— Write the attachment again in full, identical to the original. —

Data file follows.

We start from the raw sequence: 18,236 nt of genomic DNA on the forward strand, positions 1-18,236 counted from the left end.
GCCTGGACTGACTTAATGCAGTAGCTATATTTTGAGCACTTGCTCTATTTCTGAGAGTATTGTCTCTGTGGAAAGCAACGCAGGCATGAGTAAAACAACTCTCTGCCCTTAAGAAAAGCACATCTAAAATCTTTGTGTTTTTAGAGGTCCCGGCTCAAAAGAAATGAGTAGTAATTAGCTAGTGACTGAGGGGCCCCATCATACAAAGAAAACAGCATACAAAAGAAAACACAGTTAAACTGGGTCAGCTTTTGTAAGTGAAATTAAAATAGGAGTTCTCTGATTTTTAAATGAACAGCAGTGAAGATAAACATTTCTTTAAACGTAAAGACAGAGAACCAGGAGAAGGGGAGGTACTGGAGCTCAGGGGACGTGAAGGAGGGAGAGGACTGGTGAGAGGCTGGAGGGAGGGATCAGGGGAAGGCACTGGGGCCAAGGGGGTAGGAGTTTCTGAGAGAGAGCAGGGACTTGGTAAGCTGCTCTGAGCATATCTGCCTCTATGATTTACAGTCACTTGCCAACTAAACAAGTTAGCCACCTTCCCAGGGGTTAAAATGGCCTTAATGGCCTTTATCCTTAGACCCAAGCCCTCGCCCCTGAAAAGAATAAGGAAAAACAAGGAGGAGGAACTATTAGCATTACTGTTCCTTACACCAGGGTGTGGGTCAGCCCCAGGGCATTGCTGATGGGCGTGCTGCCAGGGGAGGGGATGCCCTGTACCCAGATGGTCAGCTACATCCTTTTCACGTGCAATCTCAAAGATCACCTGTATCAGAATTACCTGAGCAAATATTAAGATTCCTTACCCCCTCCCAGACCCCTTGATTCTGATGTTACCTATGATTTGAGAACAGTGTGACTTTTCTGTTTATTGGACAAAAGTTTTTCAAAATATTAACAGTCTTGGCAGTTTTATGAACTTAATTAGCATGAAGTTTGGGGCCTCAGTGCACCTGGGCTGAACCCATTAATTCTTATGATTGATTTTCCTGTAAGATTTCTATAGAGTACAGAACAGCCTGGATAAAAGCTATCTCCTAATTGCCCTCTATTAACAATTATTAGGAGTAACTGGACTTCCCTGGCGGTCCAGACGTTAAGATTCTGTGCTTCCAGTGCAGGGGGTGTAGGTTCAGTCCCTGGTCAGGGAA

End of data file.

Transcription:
We start from the raw sequence: 18,236 nt of genomic DNA on the forward strand, positions 1-18,236 counted from the left end.
GCCTGGACTGACTTAATGCAGTAGCTATATTTTGAGCACTTGCTCTATTTCTGAGAGTATTGTCTCTGTGGAAAGCAACGCAGGCATGAGTAAAACAACTCTCTGCCCTTAAGAAAAGCACATCTAAAATCTTTGTGTTTTTAGAGGTCCCGGCTCAAAAGAAATGAGTAGTAATTAGCTAGTGACTGAGGGGCCCCATCATACAAAGAAAACAGCATACAAAAGAAAACACAGTTAAACTGGGTCAGCTTTTGTAAGTGAAATTAAAATAGGAGTTCTCTGATTTTTAAATGAACAGCAGTGAAGATAAACATTTCTTTAAACGTAAAGACAGAGAACCAGGAGAAGGGGAGGTACTGGAGCTCAGGGGACGTGAAGGAGGGAGAGGACTGGTGAGAGGCTGGAGGGAGGGATCAGGGGAAGGCACTGGGGCCAAGGGGGTAGGAGTTTCTGAGAGAGAGCAGGGACTTGGTAAGCTGCTCTGAGCATATCTGCCTCTATGATTTACAGTCACTTGCCAACTAAACAAGTTAGCCACCTTCCCAGGGGTTAAAATGGCCTTAATGGCCTTTATCCTTAGACCCAAGCCCTCGCCCCTGAAAAGAATAAGGAAAAACAAGGAGGAGGAACTATTAGCATTACTGTTCCTTACACCAGGGTGTGGGTCAGCCCCAGGGCATTGCTGATGGGCGTGCTGCCAGGGGAGGGGATGCCCTGTACCCAGATGGTCAGCTACATCCTTTTCACGTGCAATCTCAAAGATCACCTGTATCAGAATTACCTGAGCAAATATTAAGATTCCTTACCCCCTCCCAGACCCCTTGATTCTGATGTTACCTATGATTTGAGAACAGTGTGACTTTTCTGTTTATTGGACAAAAGTTTTTCAAAATATTAACAGTCTTGGCAGTTTTATGAACTTAATTAGCATGAAGTTTGGGGCCTCAGTGCACCTGGGCTGAACCCATTAATTCTTATGATTGATTTTCCTGTAAGATTTCTATAGAGTACAGAACAGCCTGGATAAAAGCTATCTCCTAATTGCCCTCTATTAACAATTATTAGGAGTAACTGGACTTCCCTGGCGGTCCAGACGTTAAGATTCTGTGCTTCCAGTGCAGGGGGTGTAGGTTCAGTCCCTGGTCAGGGAA